Journal of Bioethical Inquiry

, Volume 13, Issue 2, pp 251–260 | Cite as

The Ethical Imperative to Move to a Seven-Day Care Model

Original Research


Whilst the nature of human illness is not determined by time of day or day of week, we currently structure health service delivery around a five-day delivery model. At least one country is endeavouring to develop a systems-based approach to planning a transition from five- to seven-day healthcare delivery models, and some services are independently instituting program reorganization to achieve these ends as research, amongst other things, highlights increased mortality and morbidity for weekend and after-hours admissions to hospitals. In this article, we argue that this issue does not merely raise instrumental concerns but also opens up a normative ethical dimension, recognizing that clinical ethical dilemmas are impacted on and created by systems of care. Using health policy ethics, we critically examine whether our health services, as currently structured, are at odds with ethical obligations for patient care and broader collective goals associated with the provision of publicly funded health services. We conclude by arguing that a critical health policy ethics perspective applying relevant ethical values and principles needs to be included when considering whether and how to transition from five-day to seven-day models for health delivery.


Healthcare reform Delivery of healthcare Healthcare ethics Ethics, institutional 


Despite the nature of human illness not being determined by time of day or day of week, we currently structure health service delivery through a five-day delivery model. At least one country is endeavouring to develop a systems-based approach to planning a transition from five- to seven-day healthcare delivery models (NHS Health Improvement Agency 2012; British Medical Association 2013) and some services are independently instituting program reorganisation to achieve these ends (NHS Health Improvement Agency 2012). Reconsidering current delivery models has become a priority after research has, amongst other things, highlighted increased mortality and morbidity for weekend admissions to hospitals (Academy of Medical Royal Colleges 2012; de Cordova et al. 2012, Handel et al. 2012; Freemantle et al. 2012). It is difficult at an instrumental level, however, to change something as fundamental as a delivery model when it is and has been a sectoral norm, around which funding models, staffing practices, and policy and practice are based.

In this article, we argue that the issue of whether health systems should transition from five- to seven-day models of care delivery does not merely raise instrumental concerns but also raises a normative ethical dimension, recognizing that clinical ethical dilemmas are embedded within systems of care. Accordingly, this paper aims to use health policy ethics to critically examine whether health services, as currently structured, are at odds with ethical obligations for patient care and broader collective goals associated with the provision of publicly funded health services. This approach does not emphasize professional norms or the moral motivations of healthcare professionals but rather looks to the level of policy as a catalyst for systems change (Sharpe 2003). First we discuss the limitations of the five-day delivery model, particularly in regards to research that indicates that this model can impact upon mortality and morbidity. We then canvas some core ethical arguments that we believe support a transition to a seven-day-service delivery model focusing on ethical obligations around quality and safety, access, and stewardship and system governance. The primary focus of this paper is to examine the ethical arguments suggesting the desirability of a transition from a five- to seven-day-service model. We recognize that similar arguments also can be made in respect of a 24/7 model of care addressing issues in relation to the provision of after-hours care on a weekday, although this is not the primary focus of this paper.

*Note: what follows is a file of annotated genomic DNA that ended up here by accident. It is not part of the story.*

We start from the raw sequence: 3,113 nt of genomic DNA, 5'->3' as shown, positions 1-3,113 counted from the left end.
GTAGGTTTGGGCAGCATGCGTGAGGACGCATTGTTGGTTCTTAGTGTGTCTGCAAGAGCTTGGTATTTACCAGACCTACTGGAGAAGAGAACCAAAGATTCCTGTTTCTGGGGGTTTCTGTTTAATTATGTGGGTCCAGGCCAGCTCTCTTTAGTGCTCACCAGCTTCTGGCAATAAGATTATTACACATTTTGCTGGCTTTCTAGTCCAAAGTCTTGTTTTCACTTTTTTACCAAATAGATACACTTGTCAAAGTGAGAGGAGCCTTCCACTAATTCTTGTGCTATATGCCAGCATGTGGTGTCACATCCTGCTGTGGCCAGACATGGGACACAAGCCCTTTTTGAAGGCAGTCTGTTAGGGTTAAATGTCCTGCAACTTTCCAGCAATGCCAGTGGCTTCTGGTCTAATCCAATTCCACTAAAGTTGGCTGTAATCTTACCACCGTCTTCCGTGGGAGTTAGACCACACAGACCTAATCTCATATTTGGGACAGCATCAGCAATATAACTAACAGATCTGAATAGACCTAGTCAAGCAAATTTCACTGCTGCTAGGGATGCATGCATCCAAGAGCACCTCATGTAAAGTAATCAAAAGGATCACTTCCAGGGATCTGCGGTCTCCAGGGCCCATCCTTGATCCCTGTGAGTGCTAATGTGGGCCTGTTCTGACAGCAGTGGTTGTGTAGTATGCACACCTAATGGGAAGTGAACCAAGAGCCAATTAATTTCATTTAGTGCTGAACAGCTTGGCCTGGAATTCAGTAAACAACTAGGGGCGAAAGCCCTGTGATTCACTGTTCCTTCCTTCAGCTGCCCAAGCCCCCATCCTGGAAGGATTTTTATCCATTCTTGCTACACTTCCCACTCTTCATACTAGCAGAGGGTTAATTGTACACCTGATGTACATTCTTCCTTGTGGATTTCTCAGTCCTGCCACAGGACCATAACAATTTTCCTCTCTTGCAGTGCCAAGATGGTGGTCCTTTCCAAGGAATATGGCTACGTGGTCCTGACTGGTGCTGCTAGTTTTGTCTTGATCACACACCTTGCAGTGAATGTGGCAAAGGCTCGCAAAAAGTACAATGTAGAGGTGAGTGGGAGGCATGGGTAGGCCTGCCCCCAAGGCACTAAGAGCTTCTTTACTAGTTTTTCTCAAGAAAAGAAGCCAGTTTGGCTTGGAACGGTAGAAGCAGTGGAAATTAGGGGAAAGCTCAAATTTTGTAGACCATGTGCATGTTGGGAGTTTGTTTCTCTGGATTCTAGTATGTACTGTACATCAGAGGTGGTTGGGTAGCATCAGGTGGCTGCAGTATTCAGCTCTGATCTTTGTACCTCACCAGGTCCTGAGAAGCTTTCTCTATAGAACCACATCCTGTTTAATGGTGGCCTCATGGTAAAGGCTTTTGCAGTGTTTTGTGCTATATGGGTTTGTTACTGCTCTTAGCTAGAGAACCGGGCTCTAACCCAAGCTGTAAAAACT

The Five-Day Delivery Model

The five-day delivery model sees healthcare systems arrange the majority of services, apart from emergency care, critical care, and acute wards, differently at the weekends. In most services based on a five-day delivery model, weekend healthcare delivery is characterized by lower staff numbers, lack of service provision, or difficulty in undertaking some activities, for example weekend discharges. The five-day delivery model is maintained on the basis of custom and practice (a five-day working week being uncritically accepted as a given), financial resource allocation, and staff availability, both for primary care and for emergency and elective admissions to hospitals. Delivery models are also shaped by funding paradigms that may drive a wedge between better integration of care across the continuum of a patient’s journey and stifle collaboration on integrating IT and communication flows to improve continuity of care across the length of stay (Duckett and Willcox 2011).